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Friday, May 17, 2024

Staying Connected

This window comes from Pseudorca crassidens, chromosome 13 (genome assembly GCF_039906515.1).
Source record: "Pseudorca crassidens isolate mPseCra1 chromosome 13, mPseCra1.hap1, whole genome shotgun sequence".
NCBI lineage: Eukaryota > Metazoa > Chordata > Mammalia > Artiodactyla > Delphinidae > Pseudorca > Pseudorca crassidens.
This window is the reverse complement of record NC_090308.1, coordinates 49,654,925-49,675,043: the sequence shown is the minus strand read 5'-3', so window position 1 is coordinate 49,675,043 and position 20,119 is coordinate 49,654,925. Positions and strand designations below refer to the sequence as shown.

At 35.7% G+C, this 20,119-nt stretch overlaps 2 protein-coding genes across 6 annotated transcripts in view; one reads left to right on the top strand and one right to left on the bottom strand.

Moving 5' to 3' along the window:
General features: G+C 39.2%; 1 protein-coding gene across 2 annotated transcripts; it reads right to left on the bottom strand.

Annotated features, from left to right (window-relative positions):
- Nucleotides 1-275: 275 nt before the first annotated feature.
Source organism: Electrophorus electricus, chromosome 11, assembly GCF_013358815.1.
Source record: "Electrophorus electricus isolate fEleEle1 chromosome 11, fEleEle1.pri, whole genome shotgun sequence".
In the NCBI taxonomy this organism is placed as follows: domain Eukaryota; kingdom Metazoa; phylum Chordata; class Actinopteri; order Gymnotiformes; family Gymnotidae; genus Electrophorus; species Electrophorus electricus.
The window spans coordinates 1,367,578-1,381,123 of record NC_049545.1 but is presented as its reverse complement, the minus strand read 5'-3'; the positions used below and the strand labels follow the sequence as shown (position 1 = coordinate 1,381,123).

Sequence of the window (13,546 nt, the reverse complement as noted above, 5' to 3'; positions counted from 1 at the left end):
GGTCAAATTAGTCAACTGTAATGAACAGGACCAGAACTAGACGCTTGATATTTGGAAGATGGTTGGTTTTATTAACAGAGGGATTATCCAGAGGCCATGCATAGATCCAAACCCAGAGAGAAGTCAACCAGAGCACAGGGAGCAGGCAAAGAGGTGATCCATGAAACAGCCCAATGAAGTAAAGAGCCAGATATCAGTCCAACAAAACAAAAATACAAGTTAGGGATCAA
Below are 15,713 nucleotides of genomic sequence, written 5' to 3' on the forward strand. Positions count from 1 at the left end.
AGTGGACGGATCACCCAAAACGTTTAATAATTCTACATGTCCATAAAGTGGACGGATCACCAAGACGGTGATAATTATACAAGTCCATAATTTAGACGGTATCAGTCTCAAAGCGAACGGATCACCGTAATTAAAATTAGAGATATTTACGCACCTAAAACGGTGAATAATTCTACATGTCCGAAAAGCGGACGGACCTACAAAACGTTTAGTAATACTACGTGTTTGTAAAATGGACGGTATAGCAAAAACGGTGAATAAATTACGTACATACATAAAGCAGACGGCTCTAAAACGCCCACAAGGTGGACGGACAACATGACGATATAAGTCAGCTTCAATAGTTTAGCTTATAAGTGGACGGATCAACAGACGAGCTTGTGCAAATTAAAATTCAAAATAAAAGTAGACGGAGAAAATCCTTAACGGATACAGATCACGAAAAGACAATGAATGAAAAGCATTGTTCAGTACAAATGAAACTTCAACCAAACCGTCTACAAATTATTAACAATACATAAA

Mike Cavanagh has spent nearly every step of his career wading through a technological leap. He and his team have guided clients including the City of Burbank, Nike, and nearly every major studio through the changes in post-production technologies and digital outreach to audiences. The founder and president of KeyCode Media said one thing has kept him at the forefront of digital media strategies: finding ways new technology can make things better for clients. “One of the things I like doing most with KeyCode Media is really picking and choosing best-of-breed innovations that can uniquely transform people’s business,” Cavanagh said. “And then actively leverage that to empower them to have a competitive edge.” In the 11 years since its founding, KeyCode Media has expanded to include offices in Santa Monica, San Francisco, Irvine and Seattle, with most of the 54 staff members based in the company’s Burbank headquarters. Last year, the technology consulting and resale company reached $33 million in sales. Cavanagh, 50, graduated in 1984 from the University of California, Los Angeles after studying business and economics, but soon knew that it wasn’t for him. He went to work as a salesman for a small South Bay copier company, making cold calls along the streets of SouthGate, Bell Gardens and Cudahy. Soon after, he found himself working at a printing and prepress facility, where he learned how computers were changing desktop publishing. After learning from a friend that the post-production industry wasn’t yet optimizing ways that technology could make their work easier, Cavanagh saw an opening. Question: What is your philosophy about packaging systems for clients? Answer: It’s really about aligning them around technologies that can help people to do things better. And if that exists, that becomes a reason for clients to look at changing what they do and disrupting their existing processes to benefit by more advanced technology that allows them to do things much easier, faster and cheaper. Q: How did you come to your forward-thinking approach to technology? A: I had the opportunity to move into the pre-press business and that’s where I found my calling. At the time, the technology for desktop publishing was coming about and I worked for a company that had a high-resolution image center where people could eliminate the paste-up boards. From ’86 to ’94, there was a complete transition of how you did production for print. What I liked about it was it was disruptive to existing models. Q: During that experience, were businesses resistant to technological changes? A: Certain clients were very stuck in their ways and they wouldn’t address this new innovation. You know, they’d say things like, ‘My clients would never accept the limited font choices,’ which in PostScript, you didn’t have as many, although it now does. I sat back and said… ‘Well, what do you think from the trade off levels of the ease and speed of turnaround the clients can get? What if they do accept it? What happens to your business?’ Q: What was the thinking behind your rebranding last year? A: We were approaching 10 years, and my friend asked… ‘Have you thought through how people view your business?’ He had been hearing messaging from me — very excited about how people are transforming how they communicate — but then he’s looking at the logo and he’s saying he doesn’t see what I’m saying in that logo. So he asked me to have a look at the congruency of how our internal messaging is being projected externally. We created the tagline ‘Keeping you ahead of technology.’ Q: How do you change your services depending on each type of client? A: The post-production side of the market, which is basically Hollywood, is a completely vertical integration with a concentration on media. Yet at the same time they use the exact same tools we do for City of Burbank or Microsoft or Nike or different clients that we have. Q: What is an example of a recent project that demonstrated what you do? A: A large thing we did was Trinity Broadcasting. Their normal business model was changing. People weren’t just sitting down, watching the program on television. So we sat down with them and talked to them about the Internet, the multi-screen deployment, and we developed a pipeline for them to take both the old footage and the programming that is happening right to their website. We walked them through the whole concept of communication, and that’s what I try to have my whole company focus on — how we can enable people to either tell their story better, or communicate their messaging better. Q: How have you been able to develop your team to know what you have learned all these years? A: I have to train them. Some of them have instinctual skills, but I find that going from a sales rep to a business consultant is a jump. So I’m a big believer in teaching people. We do weekly training sessions for the sales team and our key technical people. I do company meetings twice a month and really talk about the business. Every book I read has underlines here, dog ears here, and then I teach it. Q: What do you see yourself doing in the next few years?A: The margins don’t support that I can sit back and just be in a room with a waterfall. A few years ago, I made a financial and a strategic investment in a company called Storage DNA. I ended up lending them a lot of money to get them through (the financial crisis) and we ended up going through a lot of business iterations. Fortunately, we were able to get through, and in 2011, sales started to go up. This year, we’ll finish 2012 with around $2 million in sales and will be profitable. I’m their COO, so that’s my night job. Q: How do you juggle the responsibilities? A: I’m out of time. And I have a family. I have a great wife. My oldest just got into LMU. My middle daughter is a sophomore in high school and my youngest is 10. He’s in fifth grade. Q: What was a great piece of advice someone has given you in your career? A: I went to Pepperdine and got my MBA, and a little while ago, I went to one of their breakfasts. I was sitting next to one of the top accounting management people from AlliedSignal, when that existed, and I turned to him, because I always like to learn something from everybody I meet, and I said, ‘If you were to give me one piece of advice from a business perspective, what would it be?’ And he said ‘Cash is king.’ And to this day, that’s a mantra, internally, at this company and other companies I’ve been affiliated with. Q: I see triathlon photos in your office. Do you still do triathlons? A: Yes. I’m doing one soon, but I’m not in shape for it this time. I’m on the Pasadena Masters Swim Team. I’m in the water by about 5:30 every day. I swam in high school. I love it. It evens me out. When you swim 4,000 meters, which I do three, maybe four times a week, I try to get some running in and maybe get on the bike.